For more of a sit-down dinner experience, there is the Film Museum Café, which has seating indoors and a large terrace to enjoy. I have only dined there once and found good food and friendly service. It’s a lovely place to spend a summer evening.
If you walk the full length of the park you will exit on the Amstelveenseweg, which is a street full of good restaurants and cafe’s. In fact, right next to the exit there is a great take away coffee wagon with very friendly service and great coffee.
If you turn left at this exit and head down the Amstelveenseweg, you will find a wide choice of restaurants to suit all appetites. Famous chef Ron Blaauw has his Gastrobar on this street and you will also find Restaurant Dragon-i on the opposite side, which was very favourably reviewed in our Dec/Jan edition by our restaurant expert Nick Nugent, who declared it worthy of four stars. Praise indeed from Nick. It’s not all famous names and heavy price tags though. Through this exit of the Vondelpark you will also find good pizza, steak and Indonesian food.
If you walk from the Leidseplein end to the Amstelveenseweg end in a clockwise direction there are many exits which can take you to some interesting streets. The first exit left takes you to the PC Hooftstraat and all the fancy shops. Next exit along (van Eeghenlaan/Willemsparkweg) you’ll find café George, great for brunch, (try the eggs Benedict), café Gruter,which has a sunny terrace until the sun goes down and on a Saturday there’s an organic market on the Jacob Obrechtstraat.
Next exit to the left is the Cornelis Schuytstraat which is home to many high quality shops and chic cafes. Brasserie de Joffers and le Pain Quotidien are both good for brunch and for delicious ice cream and frozen yoghurt check out Ijsboutique in the same area.
On the other side of the park most exits lead to the Overtoom, great for quirky retro furniture shops and a scattering of decent restaurants. Why not get a bottle of decent wine from Chabrol (Overtoom 444) and a pizza from De Pizzabakkers (Overtoom 501) and you have a ready made picnic … Just don’t forget the corkscrew and glasses.
Just to finish off our little tour of this fine park, here are 10 facts about the Vondelpark that perhaps you didn’t know.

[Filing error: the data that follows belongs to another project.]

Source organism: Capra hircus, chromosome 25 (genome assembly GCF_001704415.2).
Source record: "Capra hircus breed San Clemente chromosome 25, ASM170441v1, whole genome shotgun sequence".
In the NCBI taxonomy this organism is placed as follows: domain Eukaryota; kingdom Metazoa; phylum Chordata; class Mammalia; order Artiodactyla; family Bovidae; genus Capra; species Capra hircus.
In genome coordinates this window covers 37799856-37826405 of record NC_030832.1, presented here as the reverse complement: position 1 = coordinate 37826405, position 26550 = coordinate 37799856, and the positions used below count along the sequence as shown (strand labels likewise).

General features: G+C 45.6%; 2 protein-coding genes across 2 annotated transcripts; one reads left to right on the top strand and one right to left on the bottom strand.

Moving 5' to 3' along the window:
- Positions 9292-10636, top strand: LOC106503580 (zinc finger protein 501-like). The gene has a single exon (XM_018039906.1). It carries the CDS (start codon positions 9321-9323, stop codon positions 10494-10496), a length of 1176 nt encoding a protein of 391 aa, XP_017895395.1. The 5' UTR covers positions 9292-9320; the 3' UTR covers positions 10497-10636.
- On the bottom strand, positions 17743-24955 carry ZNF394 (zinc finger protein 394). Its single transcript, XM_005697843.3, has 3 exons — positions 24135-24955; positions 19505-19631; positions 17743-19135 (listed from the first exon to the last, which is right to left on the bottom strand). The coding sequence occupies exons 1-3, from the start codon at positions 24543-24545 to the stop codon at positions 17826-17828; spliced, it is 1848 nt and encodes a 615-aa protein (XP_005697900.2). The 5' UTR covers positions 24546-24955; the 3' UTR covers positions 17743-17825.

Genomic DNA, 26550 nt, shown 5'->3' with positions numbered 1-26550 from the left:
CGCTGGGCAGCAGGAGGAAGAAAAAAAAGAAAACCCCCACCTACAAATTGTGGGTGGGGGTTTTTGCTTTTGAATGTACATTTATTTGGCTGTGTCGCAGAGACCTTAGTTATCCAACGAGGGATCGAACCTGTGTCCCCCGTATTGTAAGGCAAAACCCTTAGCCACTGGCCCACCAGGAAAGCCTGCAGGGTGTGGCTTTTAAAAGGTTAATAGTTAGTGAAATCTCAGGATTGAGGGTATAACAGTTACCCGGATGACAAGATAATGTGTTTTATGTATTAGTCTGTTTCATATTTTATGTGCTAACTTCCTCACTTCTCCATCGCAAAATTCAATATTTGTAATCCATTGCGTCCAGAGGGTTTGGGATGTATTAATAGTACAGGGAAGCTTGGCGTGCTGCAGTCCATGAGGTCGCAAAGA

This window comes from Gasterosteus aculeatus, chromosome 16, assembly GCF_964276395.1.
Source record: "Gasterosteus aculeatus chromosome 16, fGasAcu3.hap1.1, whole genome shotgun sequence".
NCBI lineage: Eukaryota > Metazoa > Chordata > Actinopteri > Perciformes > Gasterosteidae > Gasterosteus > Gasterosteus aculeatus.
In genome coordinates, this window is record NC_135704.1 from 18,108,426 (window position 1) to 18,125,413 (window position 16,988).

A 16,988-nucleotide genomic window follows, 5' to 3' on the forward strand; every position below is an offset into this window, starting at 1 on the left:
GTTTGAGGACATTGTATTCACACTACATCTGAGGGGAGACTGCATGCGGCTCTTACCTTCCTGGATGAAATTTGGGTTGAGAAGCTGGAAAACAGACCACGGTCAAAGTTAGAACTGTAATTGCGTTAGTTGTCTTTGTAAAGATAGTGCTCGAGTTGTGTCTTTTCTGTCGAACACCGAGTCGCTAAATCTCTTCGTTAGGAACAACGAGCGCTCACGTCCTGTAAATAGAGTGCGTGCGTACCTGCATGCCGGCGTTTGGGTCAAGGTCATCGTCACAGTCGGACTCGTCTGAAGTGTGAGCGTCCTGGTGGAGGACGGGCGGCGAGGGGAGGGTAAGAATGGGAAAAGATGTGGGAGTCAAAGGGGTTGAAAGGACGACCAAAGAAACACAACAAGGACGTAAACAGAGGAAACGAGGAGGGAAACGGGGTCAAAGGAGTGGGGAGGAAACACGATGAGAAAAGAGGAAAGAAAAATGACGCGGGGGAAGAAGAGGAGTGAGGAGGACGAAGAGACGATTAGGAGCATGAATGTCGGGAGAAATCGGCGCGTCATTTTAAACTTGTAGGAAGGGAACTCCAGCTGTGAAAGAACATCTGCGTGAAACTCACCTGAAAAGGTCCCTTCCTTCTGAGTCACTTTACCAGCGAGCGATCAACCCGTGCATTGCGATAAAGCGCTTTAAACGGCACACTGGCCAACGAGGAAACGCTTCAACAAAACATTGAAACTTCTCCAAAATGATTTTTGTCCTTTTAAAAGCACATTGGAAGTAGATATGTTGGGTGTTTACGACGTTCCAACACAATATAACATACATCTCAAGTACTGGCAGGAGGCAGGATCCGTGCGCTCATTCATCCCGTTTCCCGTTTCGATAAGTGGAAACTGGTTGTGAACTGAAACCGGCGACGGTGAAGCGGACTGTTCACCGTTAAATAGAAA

- The park was designed by L.D. Zocher, who chose an English landscape style for this green area, which was to look as natural as possible despite the fact that it was located in a growing city.
- Before it was named for the popular 17th century Dutch poet, Joost van den Vondel, it was called de Nieuwe Park.
- In the old days, ‘the public’ was not even allowed to enter the park. The Vondelpark was for members and on invitation only.
- There are 4,980 trees – give or take the odd one or two that blow down in each winter storm
- There are 66 different types of trees – presuming they have not blown down
- 275 street lanterns cast a ghostly glow on a winter night.
- 17 works of art are scattered around the park, including a fish sculpture designed by Picasso
- The park farm was used as a hiding place from the Germans during the Second World War.
- During the Second World War, people cut down the trees in the Vondelpark because of a shortage of fuel. The German occupants ‘saved’ the park by closing it.
- Constructed on a muddy, marshy area, the Vondelpark has to go through a total renovation every 30 years. This is because the actual ground level of the park constantly lowers itself. If these works were not carried out, the whole park would be submerged. The water cannot be simply pumped out as this would lower the groundwater around the park and endanger the wooden foundations of the buildings nearby.